For my money its the weakest film of the set actually - not quite as fun or as filmic as the next two features, which break beyond the local confines of the bus station.

I realise now I actually watched the second and third films the wrong way round in preparation for the review, which at least means that the development of Olive's kid now makes sense!

Second outing was Mutiny on the Buses which is I think actually the best of the three films on offer. Its a little bit like three tv episodes stuck together at times, but there is a rhythm which works, and makes for convenient breaks when viewing on the domestic format. Stan accidentally finds himself engaged to fellow bus driver Suzy, to the horror of the rest of the family who are depending on him for financial support. After Arthur is sacked Stan agrees to teach him how to drive a bus in order to secure a job.

It follows on nicely from the big screen debut, with the women drivers now equal with the men. Stan's domestic life is still a nightmare with the family from hell, which now includes a potty-training baby. The social realities of the 1970s are here alongside the innuendo and nudging. Everything on the HP, families crammed together in order to secure a living space, with extended groups under one roof. Arthur this time at least gets to join in the fun with his training as a driver and his eventual work at the depot itself. The final third involves a trial run with Stan and Blakey to the exotic Windsor Safari Park which involves some playful monkeys and a group of lions.

The abundance of Pontins advertising on the buses themselves is brought to its natural conclusion for the fun outings of the final in the trilogy Holiday on the Buses. Stan and Jack loose their jobs at the depot only to find themselves work as drivers at a Pontins holiday camp. Of course Blakey has ended up there too as security. There follows the usual manic excitement, pursuit of women and sexual frissons. The rest of the family once again act as a suitable explosive element including the grim realist humour of repainting lodgings, exploding toilets and a senior liason between Stan's mum (Doris Hare) and (a delightful guest turn) Wilfred Brambell.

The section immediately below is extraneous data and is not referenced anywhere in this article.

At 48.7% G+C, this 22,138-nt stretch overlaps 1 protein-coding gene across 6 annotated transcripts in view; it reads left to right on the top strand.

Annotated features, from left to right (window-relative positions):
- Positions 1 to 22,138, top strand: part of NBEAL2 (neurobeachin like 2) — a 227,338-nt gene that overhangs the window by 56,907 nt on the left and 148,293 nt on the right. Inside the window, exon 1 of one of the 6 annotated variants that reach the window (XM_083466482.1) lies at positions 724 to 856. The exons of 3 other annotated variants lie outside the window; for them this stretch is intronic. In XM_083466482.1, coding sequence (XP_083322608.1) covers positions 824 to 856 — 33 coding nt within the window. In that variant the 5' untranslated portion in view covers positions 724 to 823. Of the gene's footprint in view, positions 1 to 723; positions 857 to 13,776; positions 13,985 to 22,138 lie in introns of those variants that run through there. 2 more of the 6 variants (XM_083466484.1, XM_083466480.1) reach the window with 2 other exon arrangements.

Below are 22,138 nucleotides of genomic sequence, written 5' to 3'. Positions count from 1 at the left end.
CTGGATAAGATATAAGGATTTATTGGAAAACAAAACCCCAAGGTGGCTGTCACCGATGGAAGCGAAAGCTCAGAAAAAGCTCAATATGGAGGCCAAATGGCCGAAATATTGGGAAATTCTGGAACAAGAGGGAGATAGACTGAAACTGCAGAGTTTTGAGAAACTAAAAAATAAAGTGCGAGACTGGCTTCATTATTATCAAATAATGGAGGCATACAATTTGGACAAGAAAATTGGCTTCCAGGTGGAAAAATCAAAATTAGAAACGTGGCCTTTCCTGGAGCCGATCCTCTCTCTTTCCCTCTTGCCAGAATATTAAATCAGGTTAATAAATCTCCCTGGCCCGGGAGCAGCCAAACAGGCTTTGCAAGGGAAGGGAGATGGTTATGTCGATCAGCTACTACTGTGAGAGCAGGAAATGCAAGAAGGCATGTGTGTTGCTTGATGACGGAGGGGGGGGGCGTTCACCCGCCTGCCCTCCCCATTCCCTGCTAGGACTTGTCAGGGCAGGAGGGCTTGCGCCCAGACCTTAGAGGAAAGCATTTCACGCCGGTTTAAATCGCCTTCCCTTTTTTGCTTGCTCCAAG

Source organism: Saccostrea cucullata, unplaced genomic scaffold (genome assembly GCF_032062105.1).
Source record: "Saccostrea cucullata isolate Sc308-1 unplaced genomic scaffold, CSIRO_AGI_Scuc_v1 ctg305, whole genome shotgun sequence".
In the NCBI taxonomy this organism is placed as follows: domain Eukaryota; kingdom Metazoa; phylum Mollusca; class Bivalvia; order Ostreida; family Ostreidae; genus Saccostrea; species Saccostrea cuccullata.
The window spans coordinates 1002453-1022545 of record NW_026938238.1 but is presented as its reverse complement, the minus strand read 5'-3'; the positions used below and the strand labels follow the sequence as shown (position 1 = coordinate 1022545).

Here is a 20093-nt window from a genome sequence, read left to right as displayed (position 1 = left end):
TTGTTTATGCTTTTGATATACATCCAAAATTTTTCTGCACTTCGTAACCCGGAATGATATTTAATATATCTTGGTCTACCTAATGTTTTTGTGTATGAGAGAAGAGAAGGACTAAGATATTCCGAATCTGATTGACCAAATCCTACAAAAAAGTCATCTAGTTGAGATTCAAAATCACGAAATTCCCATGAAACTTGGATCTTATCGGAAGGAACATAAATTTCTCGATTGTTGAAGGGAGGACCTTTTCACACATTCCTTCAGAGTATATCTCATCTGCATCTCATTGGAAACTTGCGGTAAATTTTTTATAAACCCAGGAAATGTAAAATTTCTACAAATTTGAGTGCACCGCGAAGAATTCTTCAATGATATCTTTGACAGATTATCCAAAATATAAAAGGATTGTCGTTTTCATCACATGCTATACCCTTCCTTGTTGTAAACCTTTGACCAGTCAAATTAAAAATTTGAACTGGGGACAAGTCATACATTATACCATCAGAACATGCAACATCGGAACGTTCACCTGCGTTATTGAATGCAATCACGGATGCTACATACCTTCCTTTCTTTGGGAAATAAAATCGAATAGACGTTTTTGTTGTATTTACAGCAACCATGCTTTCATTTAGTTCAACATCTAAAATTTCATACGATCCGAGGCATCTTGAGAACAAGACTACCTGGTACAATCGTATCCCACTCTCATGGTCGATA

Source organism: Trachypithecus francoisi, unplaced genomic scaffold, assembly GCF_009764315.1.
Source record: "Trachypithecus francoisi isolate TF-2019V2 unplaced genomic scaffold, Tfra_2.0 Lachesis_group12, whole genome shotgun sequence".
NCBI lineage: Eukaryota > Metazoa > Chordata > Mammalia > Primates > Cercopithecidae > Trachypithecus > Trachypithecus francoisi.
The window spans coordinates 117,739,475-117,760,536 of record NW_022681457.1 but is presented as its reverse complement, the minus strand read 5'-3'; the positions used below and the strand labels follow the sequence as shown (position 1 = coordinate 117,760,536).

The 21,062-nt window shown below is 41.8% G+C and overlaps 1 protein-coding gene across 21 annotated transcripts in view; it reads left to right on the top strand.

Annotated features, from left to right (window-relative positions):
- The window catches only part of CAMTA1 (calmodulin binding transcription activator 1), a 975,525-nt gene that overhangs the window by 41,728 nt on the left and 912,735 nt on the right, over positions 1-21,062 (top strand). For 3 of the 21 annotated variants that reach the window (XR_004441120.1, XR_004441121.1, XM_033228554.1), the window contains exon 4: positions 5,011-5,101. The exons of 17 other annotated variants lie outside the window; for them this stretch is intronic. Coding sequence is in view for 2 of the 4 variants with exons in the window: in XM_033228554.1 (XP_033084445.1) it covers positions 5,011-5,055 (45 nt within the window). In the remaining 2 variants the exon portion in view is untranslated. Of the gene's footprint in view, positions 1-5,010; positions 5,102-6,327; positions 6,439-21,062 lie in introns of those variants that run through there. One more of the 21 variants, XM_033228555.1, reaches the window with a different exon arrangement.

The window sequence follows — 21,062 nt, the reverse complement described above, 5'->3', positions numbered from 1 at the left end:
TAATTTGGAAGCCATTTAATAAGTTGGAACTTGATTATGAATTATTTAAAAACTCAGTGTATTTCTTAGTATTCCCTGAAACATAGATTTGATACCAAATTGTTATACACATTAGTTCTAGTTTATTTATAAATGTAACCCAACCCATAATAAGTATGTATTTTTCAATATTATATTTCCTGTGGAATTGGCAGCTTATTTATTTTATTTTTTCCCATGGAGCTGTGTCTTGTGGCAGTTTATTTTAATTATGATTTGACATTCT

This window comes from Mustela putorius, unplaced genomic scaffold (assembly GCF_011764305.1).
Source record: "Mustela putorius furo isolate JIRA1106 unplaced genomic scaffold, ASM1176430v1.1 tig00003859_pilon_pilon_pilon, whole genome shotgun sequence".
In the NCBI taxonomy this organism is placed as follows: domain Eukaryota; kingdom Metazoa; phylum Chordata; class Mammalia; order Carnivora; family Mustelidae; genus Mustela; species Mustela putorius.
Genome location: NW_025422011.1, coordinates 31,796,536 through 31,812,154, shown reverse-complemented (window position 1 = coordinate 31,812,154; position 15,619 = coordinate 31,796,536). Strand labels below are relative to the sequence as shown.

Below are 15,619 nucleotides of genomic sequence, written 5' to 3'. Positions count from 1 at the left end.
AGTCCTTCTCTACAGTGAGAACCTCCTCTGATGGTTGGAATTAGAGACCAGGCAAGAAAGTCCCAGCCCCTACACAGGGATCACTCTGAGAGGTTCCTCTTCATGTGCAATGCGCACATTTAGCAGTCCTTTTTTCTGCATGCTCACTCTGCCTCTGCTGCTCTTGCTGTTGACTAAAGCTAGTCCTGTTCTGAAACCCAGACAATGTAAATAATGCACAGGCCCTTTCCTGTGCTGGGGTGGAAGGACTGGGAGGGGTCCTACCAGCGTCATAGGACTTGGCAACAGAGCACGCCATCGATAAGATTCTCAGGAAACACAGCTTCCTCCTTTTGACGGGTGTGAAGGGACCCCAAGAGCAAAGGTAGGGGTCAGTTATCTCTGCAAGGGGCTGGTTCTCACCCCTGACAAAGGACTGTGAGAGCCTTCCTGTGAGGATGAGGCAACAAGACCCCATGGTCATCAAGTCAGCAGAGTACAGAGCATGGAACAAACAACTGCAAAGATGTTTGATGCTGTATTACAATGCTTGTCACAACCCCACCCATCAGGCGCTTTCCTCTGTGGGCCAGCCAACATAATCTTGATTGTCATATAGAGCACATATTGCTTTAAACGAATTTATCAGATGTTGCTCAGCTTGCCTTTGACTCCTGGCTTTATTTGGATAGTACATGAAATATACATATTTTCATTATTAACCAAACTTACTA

It seems that Blakey, Stan and Jack are forever to be drawn together and that where they are, pandemonium will follow.

The transfers themselves are all perfectly fine in both sound and picture. There's some print damage evident in Holiday On the Buses, but otherwise all is good. On the Buses is presented in a fullscreen ratio, whilst the other two features are presented in a 16:9 anamorphic print (which appears to slightly crop the image).

Disappointingly Optimum haven't bothered sourcing any extras at all for this disc. All the more disappointing because the set has been available before (at least this one has nicer packaging). Very basic scene selection only. It does seem a shame that more couldn't have been done with stills, posters, campaign books, and heck, why not a documentary? Hammer comedy has never really been looked into, and this set of films would have been as good as any.

So providing you aren't too anal about political correctness, humour, sexuality or anything else, this one might just be worth a watch. And if you were a fan of the tv series, add this to your collection.


© Robert J.E. Simpson 2006
screen grabs used are for illustrative and comparative purposes, and are used in the spirit of publicity. No attempt it made to infringe copyright - which remains with Optimum Releasing and Hammer Film Productions Ltd.
page posted 14 November 2006


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Release Date: 25 September 2006 (UK)

Feature length: 251 mins
Year of theatrical release: 1971, 1972, 1973
Rating: 18
Aspect Ratio: 4x3 Full Frame (Disc 1); 16x9 anamorphic(approx 1.85:1) (Disc 2)
Audio: English mono
No of Discs: 2
Region code:
Colour Format: PAL
Catalogue no: D
Distributor: Optimum Releasing
£19.99 (RRP)
Reg Varney, Stephen Lewis, Doris Hare, Bob Grant, ichael Robbins, Anna Karen, Henry Magee, Wilfred Brambell, David Lodge, Wendy Richards
Harry Booth, Bryan Izzard

* Scene Selection